Carlson goes on to state that he attempted to invoke the grievance procedure "concerning certain disputes that [the union] had with SR Industries. On or about September 24, 1986, I received a letter from SR Industries, indicating that it would not arbitrate any grievances with Local 473 because the collective bargaining agreement had expired." Pl. Ex. 1. The letter states in relevant part: "The grievance is not arbitrable. All issues raised occurred after the collective bargaining agreement expired by the terms of [the wage reopener clause]." Pl. Ex. 6. On brief, the company explains the letter as follows: "In that letter SR simply stated that the issues raised by that particular grievance (which did not involve vacation pay) occurred after the collective bargaining agreement had expired . . . . SR did not state that it would not arbitrate any grievance with the Union . . . ." Reply, at 5-6. While Carlson's reading of the letter may be too broad, the Court believes that the letter at a minimum may have led a union business agent and the union's members, unschooled in all of the nuances of federal labor law, to conclude that the company would refuse to arbitrate any claims raised by the union after the expiration of the contract. Furthermore, the letter is susceptible to the even broader conclusion that the company had taken the position that the expiration of the agreement freed it from any obligation to submit to the contractual grievance procedures.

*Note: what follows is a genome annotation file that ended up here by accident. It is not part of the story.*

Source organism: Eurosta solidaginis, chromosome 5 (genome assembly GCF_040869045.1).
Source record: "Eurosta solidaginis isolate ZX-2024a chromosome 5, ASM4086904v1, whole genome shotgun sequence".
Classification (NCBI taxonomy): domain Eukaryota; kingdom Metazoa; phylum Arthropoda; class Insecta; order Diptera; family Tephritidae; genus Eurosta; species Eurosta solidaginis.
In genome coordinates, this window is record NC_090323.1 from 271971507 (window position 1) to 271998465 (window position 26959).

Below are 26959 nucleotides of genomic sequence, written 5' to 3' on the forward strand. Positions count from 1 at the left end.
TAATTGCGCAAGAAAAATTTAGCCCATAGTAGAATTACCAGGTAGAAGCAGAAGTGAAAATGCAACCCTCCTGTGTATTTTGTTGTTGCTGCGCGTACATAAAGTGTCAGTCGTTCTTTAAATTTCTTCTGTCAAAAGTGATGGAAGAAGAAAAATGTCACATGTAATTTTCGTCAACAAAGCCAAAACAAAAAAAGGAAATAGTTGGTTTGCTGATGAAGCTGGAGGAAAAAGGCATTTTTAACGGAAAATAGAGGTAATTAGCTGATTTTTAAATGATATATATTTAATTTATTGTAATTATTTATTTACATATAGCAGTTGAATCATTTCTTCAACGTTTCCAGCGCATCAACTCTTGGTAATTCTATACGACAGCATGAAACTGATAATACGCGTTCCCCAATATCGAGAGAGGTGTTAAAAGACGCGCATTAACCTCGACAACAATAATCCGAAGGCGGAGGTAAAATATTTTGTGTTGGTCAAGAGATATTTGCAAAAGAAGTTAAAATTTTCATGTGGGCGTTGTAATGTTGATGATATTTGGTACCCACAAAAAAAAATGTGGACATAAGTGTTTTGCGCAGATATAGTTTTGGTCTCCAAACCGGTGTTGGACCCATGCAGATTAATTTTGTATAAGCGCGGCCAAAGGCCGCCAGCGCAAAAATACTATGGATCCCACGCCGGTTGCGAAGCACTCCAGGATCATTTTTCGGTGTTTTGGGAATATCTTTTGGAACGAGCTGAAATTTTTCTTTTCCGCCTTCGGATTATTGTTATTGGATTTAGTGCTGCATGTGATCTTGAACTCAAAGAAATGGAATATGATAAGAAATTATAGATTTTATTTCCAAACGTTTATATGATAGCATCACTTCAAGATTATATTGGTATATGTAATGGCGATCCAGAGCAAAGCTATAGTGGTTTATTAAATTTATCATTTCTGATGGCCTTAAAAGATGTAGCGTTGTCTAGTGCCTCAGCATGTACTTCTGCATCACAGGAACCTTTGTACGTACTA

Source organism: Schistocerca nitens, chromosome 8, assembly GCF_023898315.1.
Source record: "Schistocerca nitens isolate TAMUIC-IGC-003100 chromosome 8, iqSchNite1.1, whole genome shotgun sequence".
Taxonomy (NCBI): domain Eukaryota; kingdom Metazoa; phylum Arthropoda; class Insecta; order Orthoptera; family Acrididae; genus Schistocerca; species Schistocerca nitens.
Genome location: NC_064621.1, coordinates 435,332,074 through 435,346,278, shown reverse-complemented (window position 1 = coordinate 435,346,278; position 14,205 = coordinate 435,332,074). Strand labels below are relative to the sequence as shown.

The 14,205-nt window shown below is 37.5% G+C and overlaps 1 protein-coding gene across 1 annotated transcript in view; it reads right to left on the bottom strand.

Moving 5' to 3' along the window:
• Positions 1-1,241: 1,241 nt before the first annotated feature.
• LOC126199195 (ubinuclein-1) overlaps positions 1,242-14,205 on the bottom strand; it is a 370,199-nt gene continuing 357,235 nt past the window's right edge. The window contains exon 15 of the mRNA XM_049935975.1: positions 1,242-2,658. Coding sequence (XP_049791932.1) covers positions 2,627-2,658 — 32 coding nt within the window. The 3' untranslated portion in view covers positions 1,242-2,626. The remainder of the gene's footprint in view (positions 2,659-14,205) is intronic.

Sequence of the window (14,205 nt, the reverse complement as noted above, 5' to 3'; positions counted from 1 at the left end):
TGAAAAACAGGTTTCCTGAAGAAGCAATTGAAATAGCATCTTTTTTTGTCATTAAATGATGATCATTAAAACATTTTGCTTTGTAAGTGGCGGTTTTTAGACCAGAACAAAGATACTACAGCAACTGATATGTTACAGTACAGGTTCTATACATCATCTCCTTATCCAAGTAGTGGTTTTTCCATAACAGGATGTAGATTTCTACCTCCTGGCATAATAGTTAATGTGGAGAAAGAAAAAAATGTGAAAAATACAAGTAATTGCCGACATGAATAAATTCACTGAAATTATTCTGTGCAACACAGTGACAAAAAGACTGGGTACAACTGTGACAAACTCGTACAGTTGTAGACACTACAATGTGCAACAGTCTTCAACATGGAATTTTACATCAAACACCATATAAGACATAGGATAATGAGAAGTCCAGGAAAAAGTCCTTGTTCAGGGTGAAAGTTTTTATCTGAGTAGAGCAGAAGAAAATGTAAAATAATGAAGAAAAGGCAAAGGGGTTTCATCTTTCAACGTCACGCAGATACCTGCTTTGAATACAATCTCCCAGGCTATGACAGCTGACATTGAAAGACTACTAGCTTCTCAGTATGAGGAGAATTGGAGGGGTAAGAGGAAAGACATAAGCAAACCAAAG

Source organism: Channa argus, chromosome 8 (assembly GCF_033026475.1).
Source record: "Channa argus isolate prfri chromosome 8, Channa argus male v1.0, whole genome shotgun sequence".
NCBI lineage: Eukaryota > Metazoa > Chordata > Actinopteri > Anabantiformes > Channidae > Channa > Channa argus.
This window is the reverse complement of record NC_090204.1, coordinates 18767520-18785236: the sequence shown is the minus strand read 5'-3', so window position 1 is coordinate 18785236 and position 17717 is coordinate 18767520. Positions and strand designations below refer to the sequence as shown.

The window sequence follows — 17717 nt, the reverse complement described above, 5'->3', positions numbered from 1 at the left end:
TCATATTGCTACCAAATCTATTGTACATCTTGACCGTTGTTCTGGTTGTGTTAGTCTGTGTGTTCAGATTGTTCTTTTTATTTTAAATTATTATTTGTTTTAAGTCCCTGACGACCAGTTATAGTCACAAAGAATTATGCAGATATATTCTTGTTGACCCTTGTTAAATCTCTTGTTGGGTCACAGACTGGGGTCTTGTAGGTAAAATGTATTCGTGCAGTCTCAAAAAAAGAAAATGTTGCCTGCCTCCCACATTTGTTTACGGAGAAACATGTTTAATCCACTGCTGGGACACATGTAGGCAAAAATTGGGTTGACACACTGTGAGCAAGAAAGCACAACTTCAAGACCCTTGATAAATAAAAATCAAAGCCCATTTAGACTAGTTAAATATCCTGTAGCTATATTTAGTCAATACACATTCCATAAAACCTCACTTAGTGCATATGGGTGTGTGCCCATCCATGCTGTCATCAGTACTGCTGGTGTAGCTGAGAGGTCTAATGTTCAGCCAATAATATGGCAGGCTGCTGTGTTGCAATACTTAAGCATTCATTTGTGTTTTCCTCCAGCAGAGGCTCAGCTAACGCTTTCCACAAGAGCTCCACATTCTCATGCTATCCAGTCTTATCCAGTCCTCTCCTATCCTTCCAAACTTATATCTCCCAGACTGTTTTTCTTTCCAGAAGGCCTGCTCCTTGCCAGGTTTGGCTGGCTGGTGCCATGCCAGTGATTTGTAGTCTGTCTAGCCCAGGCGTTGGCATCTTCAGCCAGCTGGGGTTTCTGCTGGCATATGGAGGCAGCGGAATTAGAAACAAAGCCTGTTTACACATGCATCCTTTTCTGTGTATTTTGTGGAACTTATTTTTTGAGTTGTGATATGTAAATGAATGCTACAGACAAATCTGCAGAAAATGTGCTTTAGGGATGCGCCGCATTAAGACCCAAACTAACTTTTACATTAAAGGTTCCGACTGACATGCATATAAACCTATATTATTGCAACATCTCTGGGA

As recounted above, the company discharged the remaining few employees by early December 1986, and denied the union's claim for vacation pay on the ninth of that month. The Court finds that the factual submissions of the parties show a continuing effort by the union prior to that time to negotiate an understanding with the company regarding ...